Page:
Former Houston Texans president Jamey Rootes dies after battle with mental health issues, wife confirms

HOUSTON – Former Houston Texans President Jamey Rootes has died after a battle with mental health issues, his wife, Melissa Rootes, confirmed on social media Monday evening.

Melissa said that 56-year-old Jamey passed away on Sunday in Houston.

“Our family is heartbroken to confirm that after a battle with mental health issues, Jamey Rootes passed away on Sunday, August 21, 2022 in Houston, Texas. Jamey was best known for his devotion to his family and friends but was also former President of the Houston Texans, retiring in 2021.

Jamey was a dedicated Houstonian who loved his city and touched so many lives through his professional, academic, and philanthropic work. Our family is requesting privacy and will not be responding to media inquiries. The details of a celebration of Jamey’s life will be announced at a later date.

If you or a loved one are thinking about suicide or experiencing a health crisis, call the National Suicide Prevention Lifeline right now at 1-800-273-8255,” Melissa wrote in a Facebook post.

Rootes was one of the late Bob McNair’s first hires. He joined the Texans in 2000 and throughout his tenure, before retiring in 2021, he oversaw many things including the creation and launch of the team’s identity.

A former Clemson soccer player who worked as a general manager for MLS’ the Columbus Crew, Rootes was hired as the first team president in franchise history. Under Rootes’ direction, the Texans raised nearly $40 million through their charitable foundation. He was a co-chair of the Greater Houston COVID-19 Recovery Fund and helped direct the Texans’ philanthropic efforts in the wake of Hurricane Harvey.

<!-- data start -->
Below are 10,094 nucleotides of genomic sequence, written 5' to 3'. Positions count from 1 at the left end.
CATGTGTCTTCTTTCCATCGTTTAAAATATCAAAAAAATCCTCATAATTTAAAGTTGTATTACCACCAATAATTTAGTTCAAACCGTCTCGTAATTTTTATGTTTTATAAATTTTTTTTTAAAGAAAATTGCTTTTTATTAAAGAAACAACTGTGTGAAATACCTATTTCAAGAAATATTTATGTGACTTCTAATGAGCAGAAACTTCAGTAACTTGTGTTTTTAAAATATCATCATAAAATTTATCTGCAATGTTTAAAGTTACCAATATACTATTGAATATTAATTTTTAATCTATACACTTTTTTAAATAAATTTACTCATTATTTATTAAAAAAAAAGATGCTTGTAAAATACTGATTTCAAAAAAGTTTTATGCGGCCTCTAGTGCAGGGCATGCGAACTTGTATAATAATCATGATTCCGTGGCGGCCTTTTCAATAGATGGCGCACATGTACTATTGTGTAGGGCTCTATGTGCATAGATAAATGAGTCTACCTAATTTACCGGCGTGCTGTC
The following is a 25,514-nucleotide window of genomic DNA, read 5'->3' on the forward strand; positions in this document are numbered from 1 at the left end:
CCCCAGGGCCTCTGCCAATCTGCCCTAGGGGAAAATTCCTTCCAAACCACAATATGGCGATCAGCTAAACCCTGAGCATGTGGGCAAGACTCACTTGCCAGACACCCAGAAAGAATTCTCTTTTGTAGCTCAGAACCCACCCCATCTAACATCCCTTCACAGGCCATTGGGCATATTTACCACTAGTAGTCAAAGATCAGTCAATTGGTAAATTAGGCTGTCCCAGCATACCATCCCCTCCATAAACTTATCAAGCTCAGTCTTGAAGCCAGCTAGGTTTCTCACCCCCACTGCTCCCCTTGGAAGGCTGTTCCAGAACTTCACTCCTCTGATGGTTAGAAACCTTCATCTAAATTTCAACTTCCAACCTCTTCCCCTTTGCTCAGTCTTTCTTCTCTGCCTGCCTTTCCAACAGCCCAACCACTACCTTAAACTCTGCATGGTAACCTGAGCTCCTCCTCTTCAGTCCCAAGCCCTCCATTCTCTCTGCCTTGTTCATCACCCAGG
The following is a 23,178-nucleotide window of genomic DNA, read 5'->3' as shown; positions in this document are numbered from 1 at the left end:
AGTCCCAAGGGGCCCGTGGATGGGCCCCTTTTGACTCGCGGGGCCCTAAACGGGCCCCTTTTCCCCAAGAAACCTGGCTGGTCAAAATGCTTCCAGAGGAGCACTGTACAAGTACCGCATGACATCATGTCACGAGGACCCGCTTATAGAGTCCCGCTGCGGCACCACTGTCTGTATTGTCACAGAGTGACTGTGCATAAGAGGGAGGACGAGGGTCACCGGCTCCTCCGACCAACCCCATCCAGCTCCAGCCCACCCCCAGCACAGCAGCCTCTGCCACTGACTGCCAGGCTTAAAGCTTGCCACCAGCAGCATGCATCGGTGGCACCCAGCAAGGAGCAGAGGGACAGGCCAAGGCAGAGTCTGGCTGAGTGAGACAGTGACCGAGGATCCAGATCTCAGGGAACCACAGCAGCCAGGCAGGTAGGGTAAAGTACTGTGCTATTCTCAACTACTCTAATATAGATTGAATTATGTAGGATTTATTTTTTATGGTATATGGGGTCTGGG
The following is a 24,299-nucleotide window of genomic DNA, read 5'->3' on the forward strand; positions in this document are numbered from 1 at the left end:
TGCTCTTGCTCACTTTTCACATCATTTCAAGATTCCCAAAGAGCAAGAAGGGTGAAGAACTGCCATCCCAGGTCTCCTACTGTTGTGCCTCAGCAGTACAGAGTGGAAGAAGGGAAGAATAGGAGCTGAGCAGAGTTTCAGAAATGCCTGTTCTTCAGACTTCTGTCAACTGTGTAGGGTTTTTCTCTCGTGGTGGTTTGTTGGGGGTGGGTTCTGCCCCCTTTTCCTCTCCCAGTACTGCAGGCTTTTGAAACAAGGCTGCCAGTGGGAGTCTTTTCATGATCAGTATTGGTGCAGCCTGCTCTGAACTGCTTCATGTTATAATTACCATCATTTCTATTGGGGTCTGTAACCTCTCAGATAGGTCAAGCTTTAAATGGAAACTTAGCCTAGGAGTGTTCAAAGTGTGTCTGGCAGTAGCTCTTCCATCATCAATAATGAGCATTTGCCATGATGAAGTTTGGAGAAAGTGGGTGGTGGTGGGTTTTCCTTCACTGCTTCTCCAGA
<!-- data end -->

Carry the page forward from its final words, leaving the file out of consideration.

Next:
“We are heartbroken to learn that former Houston Texans President Jamey Rootes has passed away,” Texans co-founder Janice McNair, Texans chairman and CEO Cal McNair and Texans foundation vice president Hannah McNair said in a statement. “For two decades, Jamey Rootes led our business operations with an unwavering commitment to Houston and the Houston Texans. We are grateful for his steadfast leadership and immeasurable contributions to our team. Our thoughts are with Jamey’s wife, Melissa, and their two children during his extremely difficult time.”

After the Texans, Rootes was briefly named the CEO of Dynamo and Dash but he stepped down less than three weeks later.

On Aug. 19, Rice University announced that Rootes would be joining the university’s Department of Sports Management as the head of the newly created Hutchinson Leadership Initiative in Sport Analytics. He was set to teach up to three courses per semester.

In the news release announcing Rootes’ new role, chair and professor for the department in Rice’s School of Social Sciences Clark Haptonstall called the hire a “game changer.”

“I’ve known Jamey since 2003 and I have seen the passion that he has for teaching and mentoring,” Haptonstall said in the release. “His knowledge of the sport industry and his vast network of contacts will be invaluable for Rice.”

“I am honored to have the opportunity to serve the amazing sport management students at Rice University,” Rootes is quoted as saying in the release. “I look forward to working with the outstanding faculty to help develop the next generation of leaders in the sport industry.”

If you or someone you know is experiencing suicidal thoughts, here are ways to get help:

  • Call 9-8-8. That is the national suicide hotline and can be called from anywhere in the country if you’re in a crisis.
  • The Harris Center for Mental Health is a local crisis hotline: 713-970-7000
  • NAMI also has the “warm line” for those in need of mental health guidance, not in crisis: 713-970-4483
  • Harris‌ ‌County‌ ‌‌Sheriff’s‌ ‌Dept‌ ‌Crisis‌ ‌: (713)‌ ‌221-6000‌ ‌
  • Fort‌ ‌Bend ‌: (800)‌ ‌633-5686‌‌
  • Montgomery‌ ‌County‌ :‌ 1-800-659-6994‌ ‌
  • Para‌ ‌llamadas‌ ‌en‌ ‌‌Espanol‌:‌ ‌‌1-888-628-9454‌ ‌

Aaron Wilson is a Pro Football Network reporter, and a contributor to KPRC 2 and

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